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Kmk 06-15-2013 10:19 AM

Horse-proofing the dogs
 
I know this is a "horse training forum", but this does have to do with training and horses lol...
I am blessed to have a totally dog proof horse. He does not care what they do as long as he can either hear them or see them. They can be wrestling underneath him and he may not like it, but he wouldn't kick or freak out at all.
I have two dogs, Maddie(2) and Luka(1), who love to go with me to the farm. I live in an apartment and I take them with me so that they can run. Everyone brings their dogs and it's a big dog party.
My issue with them is since the horse is so well behaved with dogs they think it's okay to run up behind a horse and sniff him, or just hang out behind him, or just do really anything that a dog is not supposed to do near a horse. Maddie actually has some kind of collie or Aussie in her because she likes to try to herd them. She once got kicked by a not so dog friendly horse while doing that. If I am riding in the ring I have to put them in a stall because she will try to herd me in the stall.
Now on the other hand, they are both GREAT trail dogs. I love love love taking them on trails. Idk how I got so lucky in the staying with me department, because they will both run and play but never leave my sight. Luka - who is a blue tick mix - occasionally will get on the trail of a deer and may take off, but after about 10 or 15 minutes he'll realize we aren't there and sniff his way back.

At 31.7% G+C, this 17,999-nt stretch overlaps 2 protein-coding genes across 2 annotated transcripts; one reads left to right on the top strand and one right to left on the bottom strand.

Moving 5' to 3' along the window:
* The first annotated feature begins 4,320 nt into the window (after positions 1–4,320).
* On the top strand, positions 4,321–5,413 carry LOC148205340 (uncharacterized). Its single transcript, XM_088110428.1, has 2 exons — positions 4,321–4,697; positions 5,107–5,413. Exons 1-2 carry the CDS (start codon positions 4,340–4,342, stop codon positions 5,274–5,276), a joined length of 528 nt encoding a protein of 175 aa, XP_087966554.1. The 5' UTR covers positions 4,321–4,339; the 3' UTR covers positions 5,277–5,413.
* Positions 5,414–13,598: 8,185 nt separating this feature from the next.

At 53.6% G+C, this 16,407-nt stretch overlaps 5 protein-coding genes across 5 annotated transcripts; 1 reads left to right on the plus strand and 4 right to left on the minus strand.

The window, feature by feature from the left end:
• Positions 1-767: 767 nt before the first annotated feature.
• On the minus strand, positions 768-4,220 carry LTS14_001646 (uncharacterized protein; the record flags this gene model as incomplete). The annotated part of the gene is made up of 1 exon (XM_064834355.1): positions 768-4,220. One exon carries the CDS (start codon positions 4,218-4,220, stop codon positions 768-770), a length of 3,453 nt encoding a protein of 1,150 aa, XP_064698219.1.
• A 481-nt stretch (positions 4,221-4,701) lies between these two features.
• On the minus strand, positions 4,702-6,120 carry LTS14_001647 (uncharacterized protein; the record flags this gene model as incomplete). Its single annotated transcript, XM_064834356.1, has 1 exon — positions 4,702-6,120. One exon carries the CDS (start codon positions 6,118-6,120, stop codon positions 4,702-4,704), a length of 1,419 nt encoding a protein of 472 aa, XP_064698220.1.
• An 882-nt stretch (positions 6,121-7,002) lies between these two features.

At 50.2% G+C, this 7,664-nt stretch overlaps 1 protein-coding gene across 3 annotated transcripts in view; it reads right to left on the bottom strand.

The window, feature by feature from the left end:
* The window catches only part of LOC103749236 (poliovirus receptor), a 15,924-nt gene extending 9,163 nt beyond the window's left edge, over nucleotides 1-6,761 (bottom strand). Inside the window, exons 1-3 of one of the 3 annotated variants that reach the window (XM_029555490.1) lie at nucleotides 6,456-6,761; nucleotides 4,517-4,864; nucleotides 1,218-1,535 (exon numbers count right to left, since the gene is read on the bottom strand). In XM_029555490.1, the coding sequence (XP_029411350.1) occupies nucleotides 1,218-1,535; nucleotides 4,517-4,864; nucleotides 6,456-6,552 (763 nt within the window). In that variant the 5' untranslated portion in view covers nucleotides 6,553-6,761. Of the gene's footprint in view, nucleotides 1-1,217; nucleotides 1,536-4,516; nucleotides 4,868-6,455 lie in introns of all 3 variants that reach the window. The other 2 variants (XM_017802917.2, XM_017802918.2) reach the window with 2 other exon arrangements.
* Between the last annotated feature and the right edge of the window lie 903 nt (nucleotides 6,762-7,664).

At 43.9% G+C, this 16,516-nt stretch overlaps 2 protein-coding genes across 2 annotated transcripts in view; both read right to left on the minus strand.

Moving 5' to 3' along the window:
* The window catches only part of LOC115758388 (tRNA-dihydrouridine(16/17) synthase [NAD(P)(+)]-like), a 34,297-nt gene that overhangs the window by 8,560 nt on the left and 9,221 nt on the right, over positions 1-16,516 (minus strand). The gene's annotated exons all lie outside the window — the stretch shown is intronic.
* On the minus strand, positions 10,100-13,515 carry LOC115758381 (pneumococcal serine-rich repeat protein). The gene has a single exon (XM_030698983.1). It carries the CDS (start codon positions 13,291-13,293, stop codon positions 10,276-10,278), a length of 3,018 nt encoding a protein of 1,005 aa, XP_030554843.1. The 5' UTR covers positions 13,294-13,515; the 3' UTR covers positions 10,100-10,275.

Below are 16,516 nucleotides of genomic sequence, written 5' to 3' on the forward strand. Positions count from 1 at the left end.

My concern is that they will try to come up behind another horse while someone is riding them and cause the horse to freak out and hurt a rider. This never had been an issue before yesterday. Often I will take them to the farm and let them just run while I do ground work or groom or feed. Yesterday, however I was there and at first I was by myself, but a friend who lives there saw I was out there and brought her young QH out to ride with me and the dogs I guess thought she was me and started following her horse on it's heels. They listened when I called them back, but it could have lead to a bad situation.